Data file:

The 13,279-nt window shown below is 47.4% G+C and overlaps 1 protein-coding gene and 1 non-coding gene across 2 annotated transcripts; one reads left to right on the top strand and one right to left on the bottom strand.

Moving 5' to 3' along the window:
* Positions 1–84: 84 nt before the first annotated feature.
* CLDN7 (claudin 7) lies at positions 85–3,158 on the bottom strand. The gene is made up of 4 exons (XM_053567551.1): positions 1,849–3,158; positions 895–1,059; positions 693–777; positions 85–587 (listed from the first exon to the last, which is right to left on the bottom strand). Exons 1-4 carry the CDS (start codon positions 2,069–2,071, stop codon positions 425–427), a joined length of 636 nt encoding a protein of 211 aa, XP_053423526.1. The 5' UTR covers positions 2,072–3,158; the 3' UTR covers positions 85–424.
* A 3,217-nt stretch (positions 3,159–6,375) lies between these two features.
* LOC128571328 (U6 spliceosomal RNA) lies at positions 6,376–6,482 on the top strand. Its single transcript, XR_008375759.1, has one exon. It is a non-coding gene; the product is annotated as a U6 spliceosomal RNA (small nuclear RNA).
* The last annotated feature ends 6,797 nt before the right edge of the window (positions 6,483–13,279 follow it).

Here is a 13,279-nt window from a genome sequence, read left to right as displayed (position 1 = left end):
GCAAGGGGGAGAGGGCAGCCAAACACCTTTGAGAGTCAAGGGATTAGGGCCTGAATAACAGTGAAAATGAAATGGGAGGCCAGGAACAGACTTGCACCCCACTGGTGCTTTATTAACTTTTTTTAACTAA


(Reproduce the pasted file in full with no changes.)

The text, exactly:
The 13,279-nt window shown below is 47.4% G+C and overlaps 1 protein-coding gene and 1 non-coding gene across 2 annotated transcripts; one reads left to right on the top strand and one right to left on the bottom strand.

Moving 5' to 3' along the window:
* Positions 1–84: 84 nt before the first annotated feature.
* CLDN7 (claudin 7) lies at positions 85–3,158 on the bottom strand. The gene is made up of 4 exons (XM_053567551.1): positions 1,849–3,158; positions 895–1,059; positions 693–777; positions 85–587 (listed from the first exon to the last, which is right to left on the bottom strand). Exons 1-4 carry the CDS (start codon positions 2,069–2,071, stop codon positions 425–427), a joined length of 636 nt encoding a protein of 211 aa, XP_053423526.1. The 5' UTR covers positions 2,072–3,158; the 3' UTR covers positions 85–424.
* A 3,217-nt stretch (positions 3,159–6,375) lies between these two features.
* LOC128571328 (U6 spliceosomal RNA) lies at positions 6,376–6,482 on the top strand. Its single transcript, XR_008375759.1, has one exon. It is a non-coding gene; the product is annotated as a U6 spliceosomal RNA (small nuclear RNA).
* The last annotated feature ends 6,797 nt before the right edge of the window (positions 6,483–13,279 follow it).

Here is a 13,279-nt window from a genome sequence, read left to right as displayed (position 1 = left end):
GCAAGGGGGAGAGGGCAGCCAAACACCTTTGAGAGTCAAGGGATTAGGGCCTGAATAACAGTGAAAATGAAATGGGAGGCCAGGAACAGACTTGCACCCCACTGGTGCTTTATTAACTTTTTTTAACTAA